Let there be a random sample $X_1,...,X_n \sim Poison(\theta)$, where $\theta>0$ is unknown. Show that $P(\mathbf{X},\theta)=\frac{\bar{X}-\theta}{\sqrt{\bar{X}/n}}$ is asymptotically pivotal, then construct as asymptotic $1-\alpha$ confidence interval for $\theta$. Also, construct an asymptotic $1-\alpha$ confidence interval for $\theta$ by inversion of the acceptance region provided by the score test.

my work:

We know that $\bar{X} \sim AN(\theta,\frac{\theta}{n})$.

$P(\mathbf{X},\theta)=\frac{\sqrt{n}(\bar{X}-\theta)/\sqrt{\theta}}{\sqrt{\bar{X}/\theta}}$, where $\frac{\sqrt{n}(\bar{X}-\theta)}{\sqrt{\theta}} \sim AN(0,1)$ and $\bar{X}/\theta \sim AN(0,\frac{1}{n})$.

However, how can I find the distribution of $P(\mathbf{X},\theta)$ given that I know this. I'm not sure what the asymptotic distribution is of the denominator.

Regarding the score test method, I have the following:

We reject $H_0:\theta=\theta_0$ in favor of $H_1:\theta \ne \theta_0$ when $\frac{S^2(\theta_0)}{ni(\theta_0)}>\chi^2_{1;\alpha}$.

We find $i(\theta)=-E[\frac{\partial}{\partial \theta}(-1+\frac{x}{\theta})]=-E[-\frac{x}{\theta^2}]=\frac{1}{\theta}$, since $E(X)=\theta$.

$S(\theta)=\frac{\partial}{\partial \theta} (-n\theta +ln(\theta)\sum x_i -\sum ln(x_i!))=-n + \frac{\sum x_i}{\theta}$.

Thus, we have $\frac{(-n + \frac{\sum x_i}{\theta_0})^2}{\frac{n}{\theta_0}}=\frac{\theta_0n^2-2n\sum x_i +(\sum x_i)^2/\theta_0}{n}>\chi^2_{1;\alpha}$ as our rejection region.

Our acceptance region is $\theta_0^2n^2-2\theta_0n\sum x_i +(\sum x_i)^2 \le \chi^2_{1;\alpha}$. Solving for $\theta_0$, I get $\theta_0=\frac{\sum x_i}{n}$. Where do I go from here to determine the asymptotic $1-\alpha$ confidence interval for $\theta$?


1 Answer 1


It is unclear whether you want to base your confidence interval on the initial normal approximation or the normal approximation to the score function. I am going to assume the former. You have already found the asymptotic distribution, which can be expressed as:

$$\frac{(\bar{X}-\theta)^2}{\bar{X} / n} \overset{\text{Approx}}{\sim} \text{ChiSq}(1).$$

Take $\chi_{1-\alpha}^2$ to be the critical point of this distribution with upper tail area $\alpha$. Using the polynomial roots derived below, you have:

$$\begin{aligned} 1-\alpha &\approx \mathbb{P} \Bigg( \frac{(\bar{X}-\theta)^2}{\bar{X} / n} \leqslant \chi_{1-\alpha}^2 \Bigg) \\[6pt] &= \mathbb{P} \Bigg( (\bar{X}-\theta)^2 \leqslant \frac{\chi_{1-\alpha}^2}{n} \bar{X} \Bigg) \\[6pt] &= \mathbb{P} \Bigg( \theta^2 - 2 \bar{X} \theta + \bar{X}^2 \leqslant \frac{\chi_{1-\alpha}^2}{n} \bar{X} \Bigg) \\[6pt] &= \mathbb{P} \Bigg( \theta^2 - 2 \bar{X} \theta + \Big( \bar{X} - \frac{\chi_{1-\alpha}^2}{n} \Big) \bar{X} \leqslant 0 \Bigg) \\[6pt] &= \mathbb{P} \Bigg( (\theta - r_1(\bar{X})) (\theta - r_2(\bar{X})) \leqslant 0 \Bigg) \\[6pt] &= \mathbb{P} \Bigg( r_1(\bar{X})^+ \leqslant \theta \leqslant r_2(\bar{X}) \Bigg). \\[6pt] \end{aligned}$$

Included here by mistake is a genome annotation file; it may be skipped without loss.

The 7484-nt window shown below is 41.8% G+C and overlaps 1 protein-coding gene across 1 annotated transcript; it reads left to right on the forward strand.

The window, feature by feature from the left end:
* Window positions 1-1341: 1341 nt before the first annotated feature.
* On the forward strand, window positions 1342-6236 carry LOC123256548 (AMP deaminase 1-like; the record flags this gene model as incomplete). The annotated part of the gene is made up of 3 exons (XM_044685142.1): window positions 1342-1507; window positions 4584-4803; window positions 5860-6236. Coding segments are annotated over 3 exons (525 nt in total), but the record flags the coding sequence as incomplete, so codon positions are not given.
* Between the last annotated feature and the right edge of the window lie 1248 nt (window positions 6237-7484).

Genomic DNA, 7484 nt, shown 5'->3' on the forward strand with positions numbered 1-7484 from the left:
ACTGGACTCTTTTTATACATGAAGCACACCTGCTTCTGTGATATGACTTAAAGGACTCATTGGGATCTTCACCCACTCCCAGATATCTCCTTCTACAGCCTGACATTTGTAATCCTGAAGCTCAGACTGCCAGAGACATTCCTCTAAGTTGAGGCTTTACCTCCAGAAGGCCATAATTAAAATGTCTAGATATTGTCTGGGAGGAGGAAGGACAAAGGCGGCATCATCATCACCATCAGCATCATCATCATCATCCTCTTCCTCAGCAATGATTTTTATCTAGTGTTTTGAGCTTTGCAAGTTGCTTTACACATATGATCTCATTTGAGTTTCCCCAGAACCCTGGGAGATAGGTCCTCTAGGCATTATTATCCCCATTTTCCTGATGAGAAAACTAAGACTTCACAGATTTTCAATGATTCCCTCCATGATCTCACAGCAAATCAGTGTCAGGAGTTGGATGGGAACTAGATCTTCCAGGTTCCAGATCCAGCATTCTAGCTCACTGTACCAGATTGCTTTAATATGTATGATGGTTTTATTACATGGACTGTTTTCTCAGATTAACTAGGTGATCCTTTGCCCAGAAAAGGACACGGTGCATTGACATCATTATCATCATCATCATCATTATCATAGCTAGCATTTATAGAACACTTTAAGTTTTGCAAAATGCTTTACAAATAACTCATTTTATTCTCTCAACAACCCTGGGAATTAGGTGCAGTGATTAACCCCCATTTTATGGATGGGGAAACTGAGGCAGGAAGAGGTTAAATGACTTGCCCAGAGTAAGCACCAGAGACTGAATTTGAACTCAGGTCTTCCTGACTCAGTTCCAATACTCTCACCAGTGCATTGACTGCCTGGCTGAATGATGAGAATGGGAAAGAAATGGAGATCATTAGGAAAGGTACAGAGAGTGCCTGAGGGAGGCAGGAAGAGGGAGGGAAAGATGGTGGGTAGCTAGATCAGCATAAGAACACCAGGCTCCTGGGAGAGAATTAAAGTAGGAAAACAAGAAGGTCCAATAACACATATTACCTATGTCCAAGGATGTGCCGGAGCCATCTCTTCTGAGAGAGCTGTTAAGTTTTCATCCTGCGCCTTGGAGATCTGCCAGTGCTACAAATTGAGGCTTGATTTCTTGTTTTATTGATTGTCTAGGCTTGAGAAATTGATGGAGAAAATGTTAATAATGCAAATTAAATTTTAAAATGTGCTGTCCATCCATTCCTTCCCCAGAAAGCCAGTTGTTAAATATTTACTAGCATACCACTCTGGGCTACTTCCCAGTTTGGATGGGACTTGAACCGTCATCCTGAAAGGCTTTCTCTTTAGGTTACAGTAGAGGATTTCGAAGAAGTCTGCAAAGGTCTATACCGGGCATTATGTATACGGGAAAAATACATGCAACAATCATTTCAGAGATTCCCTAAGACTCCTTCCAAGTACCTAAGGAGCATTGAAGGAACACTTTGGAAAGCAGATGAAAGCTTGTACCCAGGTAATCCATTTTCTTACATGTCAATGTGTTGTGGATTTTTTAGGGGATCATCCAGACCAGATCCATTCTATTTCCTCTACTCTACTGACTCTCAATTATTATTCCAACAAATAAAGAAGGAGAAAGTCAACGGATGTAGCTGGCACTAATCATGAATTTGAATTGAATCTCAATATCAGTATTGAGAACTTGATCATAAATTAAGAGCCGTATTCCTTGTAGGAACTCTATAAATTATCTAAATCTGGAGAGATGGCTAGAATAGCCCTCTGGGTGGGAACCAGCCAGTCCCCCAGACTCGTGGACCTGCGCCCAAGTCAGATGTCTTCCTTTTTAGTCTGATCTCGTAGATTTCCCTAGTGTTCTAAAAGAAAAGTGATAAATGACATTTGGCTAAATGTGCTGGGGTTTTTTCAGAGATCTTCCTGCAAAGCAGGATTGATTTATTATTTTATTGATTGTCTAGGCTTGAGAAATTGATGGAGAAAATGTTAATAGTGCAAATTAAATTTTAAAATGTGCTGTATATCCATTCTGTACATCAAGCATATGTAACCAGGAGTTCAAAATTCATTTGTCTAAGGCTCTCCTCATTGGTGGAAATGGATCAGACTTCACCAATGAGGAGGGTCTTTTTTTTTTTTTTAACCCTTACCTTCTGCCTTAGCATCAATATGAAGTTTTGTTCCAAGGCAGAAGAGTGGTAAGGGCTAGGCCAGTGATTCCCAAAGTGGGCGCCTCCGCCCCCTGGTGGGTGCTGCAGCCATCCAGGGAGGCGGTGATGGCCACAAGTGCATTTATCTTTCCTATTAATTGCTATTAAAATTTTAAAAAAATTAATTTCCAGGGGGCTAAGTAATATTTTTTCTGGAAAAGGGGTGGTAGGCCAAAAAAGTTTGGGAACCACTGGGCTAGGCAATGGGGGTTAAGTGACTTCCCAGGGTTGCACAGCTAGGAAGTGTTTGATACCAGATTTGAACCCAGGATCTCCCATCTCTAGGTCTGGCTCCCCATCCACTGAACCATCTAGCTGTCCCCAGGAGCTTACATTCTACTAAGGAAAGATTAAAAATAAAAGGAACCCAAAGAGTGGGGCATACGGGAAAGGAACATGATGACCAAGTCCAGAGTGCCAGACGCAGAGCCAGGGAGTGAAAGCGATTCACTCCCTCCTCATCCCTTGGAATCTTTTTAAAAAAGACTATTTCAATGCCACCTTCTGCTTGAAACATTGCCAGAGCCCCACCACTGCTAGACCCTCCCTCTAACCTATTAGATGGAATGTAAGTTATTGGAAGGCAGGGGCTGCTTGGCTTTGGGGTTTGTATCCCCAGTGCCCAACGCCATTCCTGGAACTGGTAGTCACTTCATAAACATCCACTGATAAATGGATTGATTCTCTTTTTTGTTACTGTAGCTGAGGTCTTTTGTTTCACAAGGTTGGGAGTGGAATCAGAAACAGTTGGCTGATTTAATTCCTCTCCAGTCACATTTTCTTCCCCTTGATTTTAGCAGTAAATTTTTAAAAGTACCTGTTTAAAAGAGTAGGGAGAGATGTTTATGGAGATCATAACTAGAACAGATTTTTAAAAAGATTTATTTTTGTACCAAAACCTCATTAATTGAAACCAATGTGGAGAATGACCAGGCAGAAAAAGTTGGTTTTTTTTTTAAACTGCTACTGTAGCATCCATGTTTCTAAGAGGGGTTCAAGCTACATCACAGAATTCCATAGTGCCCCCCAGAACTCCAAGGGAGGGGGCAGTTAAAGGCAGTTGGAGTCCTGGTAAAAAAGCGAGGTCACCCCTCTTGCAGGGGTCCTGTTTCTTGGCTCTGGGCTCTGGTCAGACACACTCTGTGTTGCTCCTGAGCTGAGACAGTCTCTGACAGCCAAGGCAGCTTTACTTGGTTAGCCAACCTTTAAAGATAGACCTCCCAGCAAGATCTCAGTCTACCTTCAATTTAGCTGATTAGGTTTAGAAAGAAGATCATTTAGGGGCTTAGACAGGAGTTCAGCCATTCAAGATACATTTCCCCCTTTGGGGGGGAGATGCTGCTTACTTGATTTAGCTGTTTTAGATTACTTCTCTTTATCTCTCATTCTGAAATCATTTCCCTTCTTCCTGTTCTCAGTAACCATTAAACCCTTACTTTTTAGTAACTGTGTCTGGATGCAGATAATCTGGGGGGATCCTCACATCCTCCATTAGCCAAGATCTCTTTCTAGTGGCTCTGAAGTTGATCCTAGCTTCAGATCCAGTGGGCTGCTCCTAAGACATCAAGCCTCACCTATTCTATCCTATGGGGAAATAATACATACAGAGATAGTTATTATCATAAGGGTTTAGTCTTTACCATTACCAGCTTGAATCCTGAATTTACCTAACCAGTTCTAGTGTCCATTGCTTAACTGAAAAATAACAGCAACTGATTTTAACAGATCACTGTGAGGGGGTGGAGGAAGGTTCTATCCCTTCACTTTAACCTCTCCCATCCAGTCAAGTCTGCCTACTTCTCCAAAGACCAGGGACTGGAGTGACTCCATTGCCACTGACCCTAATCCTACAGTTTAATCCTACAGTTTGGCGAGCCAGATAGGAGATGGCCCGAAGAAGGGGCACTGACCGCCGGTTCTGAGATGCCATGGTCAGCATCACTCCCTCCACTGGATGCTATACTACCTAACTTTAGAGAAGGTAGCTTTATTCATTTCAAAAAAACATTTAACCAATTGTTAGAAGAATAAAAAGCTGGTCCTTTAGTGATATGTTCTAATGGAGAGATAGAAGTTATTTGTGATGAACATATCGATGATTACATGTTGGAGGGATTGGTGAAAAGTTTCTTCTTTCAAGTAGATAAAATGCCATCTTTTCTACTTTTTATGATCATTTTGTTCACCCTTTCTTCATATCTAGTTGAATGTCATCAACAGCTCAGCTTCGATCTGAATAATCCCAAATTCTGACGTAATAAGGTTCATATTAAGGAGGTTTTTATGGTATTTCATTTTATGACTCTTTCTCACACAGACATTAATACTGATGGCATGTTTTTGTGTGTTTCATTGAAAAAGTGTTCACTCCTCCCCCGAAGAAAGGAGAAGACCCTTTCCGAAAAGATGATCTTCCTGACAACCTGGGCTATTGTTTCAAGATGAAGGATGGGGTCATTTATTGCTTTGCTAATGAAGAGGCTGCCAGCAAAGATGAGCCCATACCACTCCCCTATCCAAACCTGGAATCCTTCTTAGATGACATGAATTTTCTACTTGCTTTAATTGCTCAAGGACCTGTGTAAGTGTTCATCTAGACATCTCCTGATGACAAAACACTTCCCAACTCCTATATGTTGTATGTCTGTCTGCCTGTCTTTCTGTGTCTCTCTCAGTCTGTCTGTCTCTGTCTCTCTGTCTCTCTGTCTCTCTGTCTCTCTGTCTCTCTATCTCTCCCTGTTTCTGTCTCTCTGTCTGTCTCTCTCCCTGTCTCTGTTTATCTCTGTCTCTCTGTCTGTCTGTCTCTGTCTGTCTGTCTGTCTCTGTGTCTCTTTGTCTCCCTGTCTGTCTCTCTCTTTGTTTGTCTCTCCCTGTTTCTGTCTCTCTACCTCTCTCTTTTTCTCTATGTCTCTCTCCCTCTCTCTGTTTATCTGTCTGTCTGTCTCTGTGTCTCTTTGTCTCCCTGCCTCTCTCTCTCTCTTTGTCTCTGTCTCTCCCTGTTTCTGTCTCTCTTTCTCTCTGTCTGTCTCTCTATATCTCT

(Note that we have used the notation for the positive part of the bound on the lower bound; this holds because $\theta>0$.) Thus, substituting the observed data, we obtain the confidence interval:

$$\text{CI}_\theta (1-\alpha) = \Big[ r_1(\bar{x})^+, r_2(\bar{x}) \Big].$$

Note that this is not an especially good confidence interval, since it involves truncating the lower boundary to zero when $\alpha$ is low. Nevertheless, it should serve reasonably well when $n$ is large.

Deriving the polynomoial roots: Define the polynomial:

$$P(\theta, \bar{x}) \equiv \theta^2 - 2 \bar{x} \theta + \Big( \bar{x} - \frac{\chi_{1-\alpha}^2}{n} \Big) \bar{x}.$$

Using quadratic formula, this polynomial has roots:

$$\begin{aligned} r(\bar{x}) &= \frac{1}{2} \Bigg[ 2 \bar{x} \pm \sqrt{4 \bar{x}^2 - 4 \Big( \bar{x} - \frac{\chi_{1-\alpha}^2}{n} \Big) \bar{x} } \Bigg] \\[6pt] &= \frac{1}{2} \Bigg[ 2 \bar{x} \pm \sqrt{ 4 \cdot \frac{\chi_{1-\alpha}^2}{n} \bar{x}} \Bigg] \\[6pt] &= \bar{x} \pm \sqrt{ \frac{\chi_{1-\alpha}^2 \bar{x}}{n}}, \\[6pt] \end{aligned}$$

which we denote seperately as:

$$r_1(\bar{x}) = \bar{x} - \sqrt{ \frac{\chi_{1-\alpha}^2 \bar{x}}{n}} \quad \quad \quad \quad \quad r_2(\bar{x}) = \bar{x} + \sqrt{ \frac{\chi_{1-\alpha}^2 \bar{x}}{n}}.$$

For $\chi_{1-\alpha}^2 \leqslant \dot{x}$ both of these roots are non-negative. When the critical point is above this value (which happens for small values of $\alpha$) the lower root goes below zero and so the confidence interval may not have the approximate coverage probability shown.

  • $\begingroup$ Your solution is much more elegant than what I found. In case someone stumbles upon this later: I was able to find the $1-\alpha$ confidence interval by inverting the acceptance region given by the Score Test, where I had to solve for a much more complicated polynomial than what is provided in this answer. I also used the pivotal quantity in the post, since $Q(\mathbf{X},\theta)$ goes in distribution to a standard normal. From there, it's evident how to use the pivotal quantity to obtain the confidence interval. You can show that $Q \sim AN(0,1)$ by using Slutsky's Theorem. Thanks, Ben! $\endgroup$
    – Ron Snow
    Commented Apr 23, 2020 at 5:13

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